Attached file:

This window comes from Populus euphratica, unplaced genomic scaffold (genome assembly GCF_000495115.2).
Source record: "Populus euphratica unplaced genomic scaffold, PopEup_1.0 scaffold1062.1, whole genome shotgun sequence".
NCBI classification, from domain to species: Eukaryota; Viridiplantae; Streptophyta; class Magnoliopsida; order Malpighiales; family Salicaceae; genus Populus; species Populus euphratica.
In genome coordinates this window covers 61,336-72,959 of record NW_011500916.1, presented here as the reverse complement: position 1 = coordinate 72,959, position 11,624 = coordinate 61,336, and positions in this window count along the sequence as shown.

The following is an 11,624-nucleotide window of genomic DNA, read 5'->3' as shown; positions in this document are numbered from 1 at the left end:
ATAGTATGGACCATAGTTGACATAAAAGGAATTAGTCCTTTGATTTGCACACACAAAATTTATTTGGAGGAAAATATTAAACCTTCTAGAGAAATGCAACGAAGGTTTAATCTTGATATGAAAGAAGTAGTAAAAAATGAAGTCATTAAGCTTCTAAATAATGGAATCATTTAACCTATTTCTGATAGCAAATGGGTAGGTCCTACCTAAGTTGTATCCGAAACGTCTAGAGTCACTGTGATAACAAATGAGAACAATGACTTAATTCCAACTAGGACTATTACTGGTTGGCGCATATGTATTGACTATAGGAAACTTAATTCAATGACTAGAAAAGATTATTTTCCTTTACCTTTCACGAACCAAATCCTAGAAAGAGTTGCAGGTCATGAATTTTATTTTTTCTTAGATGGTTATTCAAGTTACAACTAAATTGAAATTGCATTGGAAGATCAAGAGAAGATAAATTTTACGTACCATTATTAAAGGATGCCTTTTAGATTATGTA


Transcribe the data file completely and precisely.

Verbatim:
This window comes from Populus euphratica, unplaced genomic scaffold (genome assembly GCF_000495115.2).
Source record: "Populus euphratica unplaced genomic scaffold, PopEup_1.0 scaffold1062.1, whole genome shotgun sequence".
NCBI classification, from domain to species: Eukaryota; Viridiplantae; Streptophyta; class Magnoliopsida; order Malpighiales; family Salicaceae; genus Populus; species Populus euphratica.
In genome coordinates this window covers 61,336-72,959 of record NW_011500916.1, presented here as the reverse complement: position 1 = coordinate 72,959, position 11,624 = coordinate 61,336, and positions in this window count along the sequence as shown.

The following is an 11,624-nucleotide window of genomic DNA, read 5'->3' as shown; positions in this document are numbered from 1 at the left end:
ATAGTATGGACCATAGTTGACATAAAAGGAATTAGTCCTTTGATTTGCACACACAAAATTTATTTGGAGGAAAATATTAAACCTTCTAGAGAAATGCAACGAAGGTTTAATCTTGATATGAAAGAAGTAGTAAAAAATGAAGTCATTAAGCTTCTAAATAATGGAATCATTTAACCTATTTCTGATAGCAAATGGGTAGGTCCTACCTAAGTTGTATCCGAAACGTCTAGAGTCACTGTGATAACAAATGAGAACAATGACTTAATTCCAACTAGGACTATTACTGGTTGGCGCATATGTATTGACTATAGGAAACTTAATTCAATGACTAGAAAAGATTATTTTCCTTTACCTTTCACGAACCAAATCCTAGAAAGAGTTGCAGGTCATGAATTTTATTTTTTCTTAGATGGTTATTCAAGTTACAACTAAATTGAAATTGCATTGGAAGATCAAGAGAAGATAAATTTTACGTACCATTATTAAAGGATGCCTTTTAGATTATGTA